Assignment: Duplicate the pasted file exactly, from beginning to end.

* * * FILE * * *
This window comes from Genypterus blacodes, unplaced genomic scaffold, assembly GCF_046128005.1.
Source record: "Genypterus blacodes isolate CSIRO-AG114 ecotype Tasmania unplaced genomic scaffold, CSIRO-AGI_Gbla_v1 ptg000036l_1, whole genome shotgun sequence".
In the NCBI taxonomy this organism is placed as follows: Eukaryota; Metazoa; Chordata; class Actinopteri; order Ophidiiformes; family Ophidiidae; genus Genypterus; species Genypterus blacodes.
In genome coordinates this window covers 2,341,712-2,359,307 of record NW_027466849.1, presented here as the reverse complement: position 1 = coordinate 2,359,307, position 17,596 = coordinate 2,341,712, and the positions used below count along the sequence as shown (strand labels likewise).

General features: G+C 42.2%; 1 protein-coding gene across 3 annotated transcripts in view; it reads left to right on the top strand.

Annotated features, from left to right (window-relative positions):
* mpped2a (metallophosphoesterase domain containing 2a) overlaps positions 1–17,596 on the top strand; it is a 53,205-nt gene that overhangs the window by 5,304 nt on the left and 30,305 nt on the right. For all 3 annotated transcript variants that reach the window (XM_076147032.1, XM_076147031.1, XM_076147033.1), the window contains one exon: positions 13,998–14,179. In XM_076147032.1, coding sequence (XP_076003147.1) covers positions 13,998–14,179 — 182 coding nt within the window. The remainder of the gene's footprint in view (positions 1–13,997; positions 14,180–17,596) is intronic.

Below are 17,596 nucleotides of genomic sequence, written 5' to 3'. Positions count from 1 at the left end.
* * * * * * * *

This window comes from Genypterus blacodes, unplaced genomic scaffold, assembly GCF_046128005.1.
Source record: "Genypterus blacodes isolate CSIRO-AG114 ecotype Tasmania unplaced genomic scaffold, CSIRO-AGI_Gbla_v1 ptg000036l_1, whole genome shotgun sequence".
In the NCBI taxonomy this organism is placed as follows: Eukaryota; Metazoa; Chordata; class Actinopteri; order Ophidiiformes; family Ophidiidae; genus Genypterus; species Genypterus blacodes.
In genome coordinates this window covers 2,341,712-2,359,307 of record NW_027466849.1, presented here as the reverse complement: position 1 = coordinate 2,359,307, position 17,596 = coordinate 2,341,712, and the positions used below count along the sequence as shown (strand labels likewise).

General features: G+C 42.2%; 1 protein-coding gene across 3 annotated transcripts in view; it reads left to right on the top strand.

Annotated features, from left to right (window-relative positions):
* mpped2a (metallophosphoesterase domain containing 2a) overlaps positions 1–17,596 on the top strand; it is a 53,205-nt gene that overhangs the window by 5,304 nt on the left and 30,305 nt on the right. For all 3 annotated transcript variants that reach the window (XM_076147032.1, XM_076147031.1, XM_076147033.1), the window contains one exon: positions 13,998–14,179. In XM_076147032.1, coding sequence (XP_076003147.1) covers positions 13,998–14,179 — 182 coding nt within the window. The remainder of the gene's footprint in view (positions 1–13,997; positions 14,180–17,596) is intronic.

Below are 17,596 nucleotides of genomic sequence, written 5' to 3'. Positions count from 1 at the left end.